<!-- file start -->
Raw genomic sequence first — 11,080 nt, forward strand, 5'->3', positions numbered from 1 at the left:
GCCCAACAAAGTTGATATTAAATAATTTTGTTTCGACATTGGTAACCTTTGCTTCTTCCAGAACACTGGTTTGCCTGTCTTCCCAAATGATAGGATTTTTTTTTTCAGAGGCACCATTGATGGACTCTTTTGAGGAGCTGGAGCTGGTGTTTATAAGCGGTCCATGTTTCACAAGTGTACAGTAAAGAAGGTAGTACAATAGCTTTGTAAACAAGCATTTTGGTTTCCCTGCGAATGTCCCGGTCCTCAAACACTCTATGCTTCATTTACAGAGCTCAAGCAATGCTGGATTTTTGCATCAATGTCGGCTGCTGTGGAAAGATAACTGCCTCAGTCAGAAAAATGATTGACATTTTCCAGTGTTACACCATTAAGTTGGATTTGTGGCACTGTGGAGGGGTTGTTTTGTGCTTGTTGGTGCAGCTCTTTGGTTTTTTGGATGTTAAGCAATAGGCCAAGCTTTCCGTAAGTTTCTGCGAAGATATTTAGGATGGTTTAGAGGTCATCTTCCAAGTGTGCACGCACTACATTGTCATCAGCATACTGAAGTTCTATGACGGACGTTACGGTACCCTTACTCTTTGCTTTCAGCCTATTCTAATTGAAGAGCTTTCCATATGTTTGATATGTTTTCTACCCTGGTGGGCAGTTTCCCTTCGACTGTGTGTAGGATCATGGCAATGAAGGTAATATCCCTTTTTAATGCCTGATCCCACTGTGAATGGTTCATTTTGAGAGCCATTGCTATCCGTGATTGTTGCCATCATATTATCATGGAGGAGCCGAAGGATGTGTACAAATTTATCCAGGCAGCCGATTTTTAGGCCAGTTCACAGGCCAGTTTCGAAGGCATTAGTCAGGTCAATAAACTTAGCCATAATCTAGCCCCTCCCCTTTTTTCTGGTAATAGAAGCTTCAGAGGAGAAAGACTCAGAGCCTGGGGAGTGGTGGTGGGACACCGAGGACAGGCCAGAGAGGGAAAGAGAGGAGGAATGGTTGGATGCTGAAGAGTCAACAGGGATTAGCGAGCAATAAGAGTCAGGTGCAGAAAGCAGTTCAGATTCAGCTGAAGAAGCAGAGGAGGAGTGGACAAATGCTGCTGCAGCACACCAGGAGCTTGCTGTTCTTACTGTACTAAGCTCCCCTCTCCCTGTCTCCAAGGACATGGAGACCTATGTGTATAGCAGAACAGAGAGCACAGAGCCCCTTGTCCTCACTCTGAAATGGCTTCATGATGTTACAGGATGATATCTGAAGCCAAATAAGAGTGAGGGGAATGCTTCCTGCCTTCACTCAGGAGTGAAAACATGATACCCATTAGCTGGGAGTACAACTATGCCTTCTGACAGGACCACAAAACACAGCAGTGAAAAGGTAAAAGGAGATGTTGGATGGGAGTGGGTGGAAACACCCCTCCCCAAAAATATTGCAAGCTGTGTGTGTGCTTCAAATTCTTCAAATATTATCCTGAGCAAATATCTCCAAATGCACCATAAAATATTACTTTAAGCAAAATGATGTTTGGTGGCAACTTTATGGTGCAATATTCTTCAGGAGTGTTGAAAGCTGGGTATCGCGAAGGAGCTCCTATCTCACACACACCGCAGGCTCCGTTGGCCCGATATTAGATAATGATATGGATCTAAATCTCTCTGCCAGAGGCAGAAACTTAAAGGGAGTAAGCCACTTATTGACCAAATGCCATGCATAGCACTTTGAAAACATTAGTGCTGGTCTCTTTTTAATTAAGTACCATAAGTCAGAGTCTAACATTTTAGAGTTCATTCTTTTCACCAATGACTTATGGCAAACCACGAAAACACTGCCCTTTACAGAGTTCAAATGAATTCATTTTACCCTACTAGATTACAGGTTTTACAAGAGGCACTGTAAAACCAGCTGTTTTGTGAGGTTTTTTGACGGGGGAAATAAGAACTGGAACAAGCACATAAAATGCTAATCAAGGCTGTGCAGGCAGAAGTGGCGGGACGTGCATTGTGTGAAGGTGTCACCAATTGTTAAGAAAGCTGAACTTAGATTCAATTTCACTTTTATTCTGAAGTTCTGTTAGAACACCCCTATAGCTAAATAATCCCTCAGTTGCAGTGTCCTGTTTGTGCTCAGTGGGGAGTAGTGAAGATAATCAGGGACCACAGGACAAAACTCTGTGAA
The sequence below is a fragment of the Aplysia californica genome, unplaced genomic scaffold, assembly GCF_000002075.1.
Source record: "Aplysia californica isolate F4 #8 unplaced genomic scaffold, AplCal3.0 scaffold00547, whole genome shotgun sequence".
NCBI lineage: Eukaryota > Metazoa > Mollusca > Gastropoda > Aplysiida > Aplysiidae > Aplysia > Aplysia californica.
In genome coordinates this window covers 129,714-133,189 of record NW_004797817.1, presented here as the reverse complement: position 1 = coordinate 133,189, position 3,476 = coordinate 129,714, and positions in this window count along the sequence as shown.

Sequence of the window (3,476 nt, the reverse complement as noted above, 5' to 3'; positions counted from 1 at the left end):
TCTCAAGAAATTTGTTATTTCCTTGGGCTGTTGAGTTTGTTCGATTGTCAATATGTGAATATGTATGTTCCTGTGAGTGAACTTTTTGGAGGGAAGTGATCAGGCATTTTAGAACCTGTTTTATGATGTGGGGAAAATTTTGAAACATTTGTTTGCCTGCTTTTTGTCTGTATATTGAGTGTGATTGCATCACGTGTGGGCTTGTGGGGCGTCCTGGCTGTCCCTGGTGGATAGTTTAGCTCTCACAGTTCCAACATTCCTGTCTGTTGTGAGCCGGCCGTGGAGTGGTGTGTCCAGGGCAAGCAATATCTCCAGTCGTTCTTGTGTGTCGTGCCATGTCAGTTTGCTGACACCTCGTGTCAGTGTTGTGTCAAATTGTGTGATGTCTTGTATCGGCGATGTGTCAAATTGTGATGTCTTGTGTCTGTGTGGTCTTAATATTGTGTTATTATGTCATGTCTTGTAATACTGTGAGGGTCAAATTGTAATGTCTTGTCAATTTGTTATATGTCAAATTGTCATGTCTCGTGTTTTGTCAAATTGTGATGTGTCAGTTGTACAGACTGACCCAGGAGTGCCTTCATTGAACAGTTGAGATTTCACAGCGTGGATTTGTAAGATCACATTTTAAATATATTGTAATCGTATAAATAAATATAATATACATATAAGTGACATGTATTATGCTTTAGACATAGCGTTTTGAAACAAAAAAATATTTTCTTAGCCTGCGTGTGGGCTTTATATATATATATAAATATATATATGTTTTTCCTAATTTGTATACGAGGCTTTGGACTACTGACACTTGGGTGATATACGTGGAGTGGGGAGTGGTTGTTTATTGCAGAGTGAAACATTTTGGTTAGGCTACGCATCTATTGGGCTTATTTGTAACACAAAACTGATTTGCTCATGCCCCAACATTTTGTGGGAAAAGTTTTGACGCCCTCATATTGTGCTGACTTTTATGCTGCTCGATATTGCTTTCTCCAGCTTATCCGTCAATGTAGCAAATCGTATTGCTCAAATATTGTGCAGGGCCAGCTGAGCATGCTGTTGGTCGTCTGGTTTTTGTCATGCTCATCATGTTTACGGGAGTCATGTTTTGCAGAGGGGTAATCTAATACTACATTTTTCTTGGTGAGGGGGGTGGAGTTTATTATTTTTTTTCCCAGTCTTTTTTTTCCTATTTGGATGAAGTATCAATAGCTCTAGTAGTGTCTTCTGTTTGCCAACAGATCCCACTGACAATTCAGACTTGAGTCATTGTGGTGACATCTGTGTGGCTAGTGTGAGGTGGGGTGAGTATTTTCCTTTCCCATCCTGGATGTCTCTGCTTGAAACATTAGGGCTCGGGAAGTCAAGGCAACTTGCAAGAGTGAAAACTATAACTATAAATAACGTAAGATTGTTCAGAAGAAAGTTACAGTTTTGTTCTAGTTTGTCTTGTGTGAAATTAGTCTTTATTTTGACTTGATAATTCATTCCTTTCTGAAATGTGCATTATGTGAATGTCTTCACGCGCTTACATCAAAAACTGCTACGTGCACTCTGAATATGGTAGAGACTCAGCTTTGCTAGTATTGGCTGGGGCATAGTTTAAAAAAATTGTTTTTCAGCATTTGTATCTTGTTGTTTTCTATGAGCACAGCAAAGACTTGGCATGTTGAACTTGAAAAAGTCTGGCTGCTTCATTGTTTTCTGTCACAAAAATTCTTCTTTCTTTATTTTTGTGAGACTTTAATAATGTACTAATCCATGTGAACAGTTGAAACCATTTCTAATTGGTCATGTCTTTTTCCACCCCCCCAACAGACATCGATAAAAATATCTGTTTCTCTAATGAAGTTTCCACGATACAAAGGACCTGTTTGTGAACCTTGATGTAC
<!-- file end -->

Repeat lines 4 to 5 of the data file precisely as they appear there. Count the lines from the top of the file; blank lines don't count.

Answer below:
Source record: "Aplysia californica isolate F4 #8 unplaced genomic scaffold, AplCal3.0 scaffold00547, whole genome shotgun sequence".
NCBI lineage: Eukaryota > Metazoa > Mollusca > Gastropoda > Aplysiida > Aplysiidae > Aplysia > Aplysia californica.